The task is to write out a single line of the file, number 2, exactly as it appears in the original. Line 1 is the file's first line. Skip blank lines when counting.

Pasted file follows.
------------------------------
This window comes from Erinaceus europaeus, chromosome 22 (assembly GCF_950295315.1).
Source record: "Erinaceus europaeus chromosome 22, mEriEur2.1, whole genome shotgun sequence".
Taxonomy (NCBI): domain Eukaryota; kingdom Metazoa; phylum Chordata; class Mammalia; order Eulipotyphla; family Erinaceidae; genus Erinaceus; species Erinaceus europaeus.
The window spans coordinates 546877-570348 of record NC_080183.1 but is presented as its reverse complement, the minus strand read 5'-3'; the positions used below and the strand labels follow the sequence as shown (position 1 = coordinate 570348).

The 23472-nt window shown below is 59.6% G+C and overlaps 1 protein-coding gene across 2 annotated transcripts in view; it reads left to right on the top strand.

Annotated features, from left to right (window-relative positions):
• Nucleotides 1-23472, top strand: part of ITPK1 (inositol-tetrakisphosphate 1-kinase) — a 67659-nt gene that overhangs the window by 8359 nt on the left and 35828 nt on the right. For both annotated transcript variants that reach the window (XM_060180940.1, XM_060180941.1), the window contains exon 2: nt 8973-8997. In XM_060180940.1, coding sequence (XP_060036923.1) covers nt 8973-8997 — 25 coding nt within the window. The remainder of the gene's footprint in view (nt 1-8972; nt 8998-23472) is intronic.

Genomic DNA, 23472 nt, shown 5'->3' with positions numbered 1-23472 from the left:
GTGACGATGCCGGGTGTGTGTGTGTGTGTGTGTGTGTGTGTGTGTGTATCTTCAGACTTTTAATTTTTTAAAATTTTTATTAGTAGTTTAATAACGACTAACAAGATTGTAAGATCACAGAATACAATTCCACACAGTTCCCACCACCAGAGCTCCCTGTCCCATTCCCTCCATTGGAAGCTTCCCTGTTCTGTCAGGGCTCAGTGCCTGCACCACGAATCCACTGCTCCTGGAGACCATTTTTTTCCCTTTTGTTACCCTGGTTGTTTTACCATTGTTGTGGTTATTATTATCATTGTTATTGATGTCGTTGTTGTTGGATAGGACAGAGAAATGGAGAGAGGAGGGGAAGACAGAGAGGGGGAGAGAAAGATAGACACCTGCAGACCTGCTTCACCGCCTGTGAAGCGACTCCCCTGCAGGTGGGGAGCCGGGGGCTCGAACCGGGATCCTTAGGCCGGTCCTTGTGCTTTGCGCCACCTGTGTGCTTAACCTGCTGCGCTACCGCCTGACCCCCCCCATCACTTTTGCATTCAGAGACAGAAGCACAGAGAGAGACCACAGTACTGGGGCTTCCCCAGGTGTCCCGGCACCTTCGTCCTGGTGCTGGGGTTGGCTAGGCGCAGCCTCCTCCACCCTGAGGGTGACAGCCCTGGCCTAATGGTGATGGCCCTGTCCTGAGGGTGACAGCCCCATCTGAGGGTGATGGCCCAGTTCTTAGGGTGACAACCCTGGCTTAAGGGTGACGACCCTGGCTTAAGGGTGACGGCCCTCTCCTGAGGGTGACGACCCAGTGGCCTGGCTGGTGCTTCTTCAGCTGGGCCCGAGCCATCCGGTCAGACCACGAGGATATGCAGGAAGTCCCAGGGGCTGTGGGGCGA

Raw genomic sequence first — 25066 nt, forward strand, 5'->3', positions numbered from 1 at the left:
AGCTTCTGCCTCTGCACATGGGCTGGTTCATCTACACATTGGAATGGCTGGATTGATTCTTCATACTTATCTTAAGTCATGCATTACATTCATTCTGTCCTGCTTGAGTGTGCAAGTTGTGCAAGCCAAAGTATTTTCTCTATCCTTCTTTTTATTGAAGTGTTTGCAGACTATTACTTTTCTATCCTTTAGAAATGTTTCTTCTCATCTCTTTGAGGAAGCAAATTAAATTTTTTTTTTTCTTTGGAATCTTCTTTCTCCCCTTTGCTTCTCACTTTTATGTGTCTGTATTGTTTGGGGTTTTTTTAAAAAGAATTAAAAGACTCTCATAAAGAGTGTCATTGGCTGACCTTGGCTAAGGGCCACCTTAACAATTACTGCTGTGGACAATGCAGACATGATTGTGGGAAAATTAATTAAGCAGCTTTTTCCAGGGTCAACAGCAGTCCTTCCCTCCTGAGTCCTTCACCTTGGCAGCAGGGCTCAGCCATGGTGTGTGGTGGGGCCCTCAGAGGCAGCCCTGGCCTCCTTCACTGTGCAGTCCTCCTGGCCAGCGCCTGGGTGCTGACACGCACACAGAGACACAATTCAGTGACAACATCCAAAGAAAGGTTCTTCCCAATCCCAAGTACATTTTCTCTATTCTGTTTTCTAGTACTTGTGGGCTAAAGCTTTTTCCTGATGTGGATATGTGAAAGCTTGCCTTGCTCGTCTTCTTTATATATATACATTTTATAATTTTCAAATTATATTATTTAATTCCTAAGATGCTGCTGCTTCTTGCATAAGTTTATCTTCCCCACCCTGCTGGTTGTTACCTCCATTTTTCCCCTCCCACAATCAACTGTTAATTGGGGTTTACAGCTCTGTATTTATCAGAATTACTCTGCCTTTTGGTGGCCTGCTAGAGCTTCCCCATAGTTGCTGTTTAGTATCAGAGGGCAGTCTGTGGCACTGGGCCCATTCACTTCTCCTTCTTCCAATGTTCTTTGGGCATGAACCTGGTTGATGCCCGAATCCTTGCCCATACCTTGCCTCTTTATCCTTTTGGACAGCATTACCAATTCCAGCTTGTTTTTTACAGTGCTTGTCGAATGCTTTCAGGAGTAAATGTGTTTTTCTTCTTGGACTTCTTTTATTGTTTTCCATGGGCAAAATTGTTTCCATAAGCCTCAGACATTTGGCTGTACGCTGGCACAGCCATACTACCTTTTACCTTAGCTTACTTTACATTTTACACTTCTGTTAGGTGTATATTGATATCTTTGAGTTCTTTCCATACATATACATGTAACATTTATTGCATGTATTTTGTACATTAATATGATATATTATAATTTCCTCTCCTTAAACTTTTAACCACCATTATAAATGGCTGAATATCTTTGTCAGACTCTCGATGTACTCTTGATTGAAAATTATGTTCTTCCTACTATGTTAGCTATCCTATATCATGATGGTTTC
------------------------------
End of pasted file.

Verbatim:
Source record: "Erinaceus europaeus chromosome 22, mEriEur2.1, whole genome shotgun sequence".